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Cola's Unsung Heroes: Susan and Mike Mitton

There are hundreds of humble heroes in our Columbia community that volunteer their time tirelessly without the recognition they truly deserve. We hope that our new series will bring attention to the amazing work done each day by Columbia's Unsung Heroes!


First up, we are celebrating Susan and Mike Mitton, who have been with the Central South Carolina Habitat for Humanity for over 20 years. In the late 60's, Mike helped form the Lexington Collation of Churches, a group that continues to build and rehabilitate Habitat homes today in both Columbia and Lexington. Mike and Susan have also served on the Family Selection Committee, now the Homeowner Services Committee for over twenty years. Their work with this committee focuses on visiting families in their current housing situation, in order to assess the scale of their housing needs.



What are some of your responsibilities as a volunteer?

While Mike is the one who primarily works on building the homes, Susan has worked on some sites too. As “homebuilder” Mike has helped raise walls, put up drywall, put in windows and doors, painted, put up siding, as well as whatever else is needed on the home site. Both Mike and Susan have learned some extremely useful skills over the years.


Why do you volunteer? We volunteer to make a difference in families’ lives: To help families move from substandard housing to homes for families that are safe, well-built homes. God calls each of us to be a supportive community and to be in service for others in 1 Corinthians 3:9: For we are co-workers in God’s service; you are God’s field, God’s building. Volunteering with Habitat for Humanity is one way for us to answer God’s call for us to make a positive, supportive change in our small part of the world.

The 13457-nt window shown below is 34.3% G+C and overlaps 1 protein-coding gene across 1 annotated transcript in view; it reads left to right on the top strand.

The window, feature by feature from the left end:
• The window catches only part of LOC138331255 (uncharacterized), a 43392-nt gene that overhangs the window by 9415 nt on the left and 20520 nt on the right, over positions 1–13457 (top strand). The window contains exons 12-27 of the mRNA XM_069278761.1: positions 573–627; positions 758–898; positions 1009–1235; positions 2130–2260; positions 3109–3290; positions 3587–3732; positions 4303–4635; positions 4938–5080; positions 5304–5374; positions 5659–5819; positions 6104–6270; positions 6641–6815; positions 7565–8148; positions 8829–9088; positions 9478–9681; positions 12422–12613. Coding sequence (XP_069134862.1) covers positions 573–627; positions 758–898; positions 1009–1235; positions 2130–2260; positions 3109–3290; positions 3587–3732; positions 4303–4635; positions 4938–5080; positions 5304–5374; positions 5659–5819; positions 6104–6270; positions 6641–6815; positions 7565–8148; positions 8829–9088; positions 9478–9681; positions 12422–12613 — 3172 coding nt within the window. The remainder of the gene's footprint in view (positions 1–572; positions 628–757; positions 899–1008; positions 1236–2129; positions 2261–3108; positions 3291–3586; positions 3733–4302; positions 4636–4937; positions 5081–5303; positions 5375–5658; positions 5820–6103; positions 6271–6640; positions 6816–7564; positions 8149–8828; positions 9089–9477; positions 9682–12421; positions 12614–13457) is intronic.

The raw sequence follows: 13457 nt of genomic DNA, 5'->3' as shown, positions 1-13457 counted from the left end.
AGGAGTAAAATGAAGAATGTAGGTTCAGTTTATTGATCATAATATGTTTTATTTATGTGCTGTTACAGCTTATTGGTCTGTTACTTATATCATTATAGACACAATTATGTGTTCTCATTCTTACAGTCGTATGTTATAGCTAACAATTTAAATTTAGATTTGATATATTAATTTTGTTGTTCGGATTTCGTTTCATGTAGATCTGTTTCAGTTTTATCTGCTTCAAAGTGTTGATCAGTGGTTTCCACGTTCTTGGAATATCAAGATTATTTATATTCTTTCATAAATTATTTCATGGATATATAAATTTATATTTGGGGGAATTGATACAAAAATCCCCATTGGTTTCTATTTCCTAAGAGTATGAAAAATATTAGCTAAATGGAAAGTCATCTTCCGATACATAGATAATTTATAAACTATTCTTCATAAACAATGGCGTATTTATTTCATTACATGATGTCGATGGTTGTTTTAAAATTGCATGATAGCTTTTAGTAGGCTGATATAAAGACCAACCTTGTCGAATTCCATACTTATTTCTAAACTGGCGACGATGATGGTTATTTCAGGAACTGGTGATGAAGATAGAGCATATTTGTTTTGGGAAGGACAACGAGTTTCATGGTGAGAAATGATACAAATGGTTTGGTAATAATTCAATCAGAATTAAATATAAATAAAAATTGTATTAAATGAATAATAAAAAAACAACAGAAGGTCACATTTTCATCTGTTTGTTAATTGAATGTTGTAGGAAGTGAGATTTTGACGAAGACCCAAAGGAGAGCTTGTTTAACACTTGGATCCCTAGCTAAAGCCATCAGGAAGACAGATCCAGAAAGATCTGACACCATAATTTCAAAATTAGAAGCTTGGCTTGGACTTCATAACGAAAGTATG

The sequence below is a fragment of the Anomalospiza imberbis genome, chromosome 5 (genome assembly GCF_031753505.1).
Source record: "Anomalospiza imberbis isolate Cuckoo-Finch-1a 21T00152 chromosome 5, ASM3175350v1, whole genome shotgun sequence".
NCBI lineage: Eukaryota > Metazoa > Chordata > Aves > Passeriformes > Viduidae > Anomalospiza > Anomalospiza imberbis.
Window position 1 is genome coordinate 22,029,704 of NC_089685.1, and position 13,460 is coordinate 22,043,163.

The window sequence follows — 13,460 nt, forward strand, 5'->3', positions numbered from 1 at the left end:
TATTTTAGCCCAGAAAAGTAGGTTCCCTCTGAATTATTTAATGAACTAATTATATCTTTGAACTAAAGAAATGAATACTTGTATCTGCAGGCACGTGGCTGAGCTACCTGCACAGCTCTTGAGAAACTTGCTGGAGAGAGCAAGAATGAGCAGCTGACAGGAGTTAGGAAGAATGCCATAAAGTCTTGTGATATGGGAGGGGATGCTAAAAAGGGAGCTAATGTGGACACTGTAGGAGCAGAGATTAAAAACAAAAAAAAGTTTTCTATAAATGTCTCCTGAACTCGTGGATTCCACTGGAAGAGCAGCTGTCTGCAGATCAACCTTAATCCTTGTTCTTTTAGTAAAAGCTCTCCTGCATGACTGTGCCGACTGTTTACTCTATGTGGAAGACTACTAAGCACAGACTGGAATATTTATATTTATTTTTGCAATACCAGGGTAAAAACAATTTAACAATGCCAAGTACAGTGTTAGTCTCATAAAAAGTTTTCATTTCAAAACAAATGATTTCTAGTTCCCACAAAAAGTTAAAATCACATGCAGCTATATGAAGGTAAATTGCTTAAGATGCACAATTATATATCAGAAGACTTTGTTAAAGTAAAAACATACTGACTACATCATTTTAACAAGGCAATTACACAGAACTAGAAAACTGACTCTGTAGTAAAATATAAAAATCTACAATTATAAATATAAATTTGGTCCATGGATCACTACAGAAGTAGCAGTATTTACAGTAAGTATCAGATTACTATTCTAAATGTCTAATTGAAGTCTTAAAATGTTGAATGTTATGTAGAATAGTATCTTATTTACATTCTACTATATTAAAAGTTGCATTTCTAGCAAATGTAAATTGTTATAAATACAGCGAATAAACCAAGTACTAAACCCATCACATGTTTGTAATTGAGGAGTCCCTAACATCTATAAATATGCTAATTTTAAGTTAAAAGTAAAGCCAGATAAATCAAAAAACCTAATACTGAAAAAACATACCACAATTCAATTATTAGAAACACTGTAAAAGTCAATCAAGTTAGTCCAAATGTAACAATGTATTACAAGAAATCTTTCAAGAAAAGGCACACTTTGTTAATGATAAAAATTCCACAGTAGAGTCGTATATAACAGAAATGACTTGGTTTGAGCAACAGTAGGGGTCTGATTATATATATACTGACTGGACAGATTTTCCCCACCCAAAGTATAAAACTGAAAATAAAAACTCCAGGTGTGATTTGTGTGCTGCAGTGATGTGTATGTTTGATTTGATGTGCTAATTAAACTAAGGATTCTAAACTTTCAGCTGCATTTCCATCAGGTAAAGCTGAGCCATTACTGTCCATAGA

What is your favorite part about working with this organization?

The people we have met—those that work in the Midlands Habitat organization, that serve on the various teams to assess potential homeowners and the volunteers on the home sites. All of these people give of their time and care deeply for the families they serve. Also, the families that become new homeowners. Meeting and talking with them at the beginning of the process of becoming a homeowner-- as part of our assessment, we asked potential homeowners if they are ready to do their sweat equity hours—hours that potential homeowners must earn by attending classes, working on others build sites and other jobs before they can move into their home. They are enthusiastically ready to dive into finishing their hours.

It is a great joy to work alongside the future homeowners as they work on building their own home. Then, meeting them at the end when their home is finished and their joyful, tearful, heartfelt thanks for the help from others who helped make their hope and dreams come to fruition as they become homeowners. It is a privilege to be a small part of this process.


What is something the Columbia community should know about Central SC Habitat for Humanity? Habitat for Humanity is a win-win organization for all involved, families are not given a hand out, but a hand up. Families earn their sweat equity hours, families receive a no-interest mortgage, keeping the house payment affordable, and they meet great people along the way who help them achieve their dream of owning their own home. Habitat homeowners also receive financial education, the needed help to build their homes, and pay a mortgage. Habitat gives families hope.

I love the letter that Habitat received from the young man who wrote about what it meant for him to be able to live in a home. He and his family would finally have a stable home to come home to everyday, with no more moving from place to place. It was a new beginning for them.

Habitat helps families help themselves.


You can learn more about volunteer opportunities and the mission behind Central South Carolina's Habitat for Humanity by visiting their website https://www.habitatcsc.org/.

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